Trends in the sources and sinks of carbon dioxide
Le Quere, Corinne; Raupach, Michael R.; Canadell, Josep G.; Marland, Gregg; Bopp, Laurent; Ciais, Philippe; Conway, Thomas J.; Doney, Scott C.; Feely, Richard A.; Foster, Pru; Friedlingstein, Pierre; Gurney, Kevin; Houghton, Richard A.; House, Joanna I.; Huntingford, Chris; Levy, Peter E.; Lomas, Mark R.; Majkut, Joseph; Metzl, Nicolas; Ometto, Jean P.; Peters, Glen P.; Prentice, I. Colin; Randerson, James T.; Running, Steven W.; Sarmiento, Jorge L.; Schuster, Ute; Sitch, Stephen; Takahashi, Taro; Viovy, Nicolas; van der Werf, Guido R.; Woodward, F. Ian. 2009 Trends in the sources and sinks of carbon dioxide. Nature Geoscience, 2. 831-836. 10.1038/ngeo689Full text not available from this repository.
Efforts to control climate change require the stabilization of atmospheric CO2 concentrations. This can only be achieved through a drastic reduction of global CO2 emissions. Yet fossil fuel emissions increased by 29% between 2000 and 2008, in conjunction with increased contributions from emerging economies, from the production and international trade of goods and services, and from the use of coal as a fuel source. In contrast, emissions from land-use changes were nearly constant. Between 1959 and 2008, 43% of each year's CO2 emissions remained in the atmosphere on average; the rest was absorbed by carbon sinks on land and in the oceans. In the past 50 years, the fraction of CO2 emissions that remains in the atmosphere each year has likely increased, from about 40% to 45%, and models suggest that this trend was caused by a decrease in the uptake of CO2 by the carbon sinks in response to climate change and variability. Changes in the CO2 sinks are highly uncertain, but they could have a significant influence on future atmospheric CO2 levels. It is therefore crucial to reduce the uncertainties.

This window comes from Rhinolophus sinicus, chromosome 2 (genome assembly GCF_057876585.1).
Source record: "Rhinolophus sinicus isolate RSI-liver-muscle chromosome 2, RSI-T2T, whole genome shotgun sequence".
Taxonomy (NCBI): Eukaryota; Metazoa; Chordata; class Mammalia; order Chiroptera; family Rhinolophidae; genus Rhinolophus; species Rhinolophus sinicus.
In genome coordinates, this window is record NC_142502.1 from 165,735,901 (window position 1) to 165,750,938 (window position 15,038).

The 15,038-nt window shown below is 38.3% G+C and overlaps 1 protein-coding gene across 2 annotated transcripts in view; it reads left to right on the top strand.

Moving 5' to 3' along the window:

|Item Type:||Publication - Article|
|Digital Object Identifier (DOI):||10.1038/ngeo689|
|Programmes:||CEH Topics & Objectives 2009 onwards > Biogeochemistry > BGC Topic 1 - Monitoring and Interpretation of Biogeochemical and Climate Changes > BGC - 1.3 - Quantify & attribute changes in biogeochemiical cycles ...
CEH Topics & Objectives 2009 onwards > Biogeochemistry > BGC Topic 2 - Biogeochemistry and Climate System Processes > BGC - 2.2 - Measure and model surface atmosphere exchanges of energy ...
CEH Topics & Objectives 2009 onwards > Biogeochemistry > BGC Topic 3 - Managing Threats to Environment and Health > BGC - 3.3 - Deliver effective advice, models and applied science ...
Harding (to 31.07.11)
|NORA Subject Terms:||Meteorology and Climatology
Ecology and Environment
|Date made live:||03 Feb 2010 12:37|
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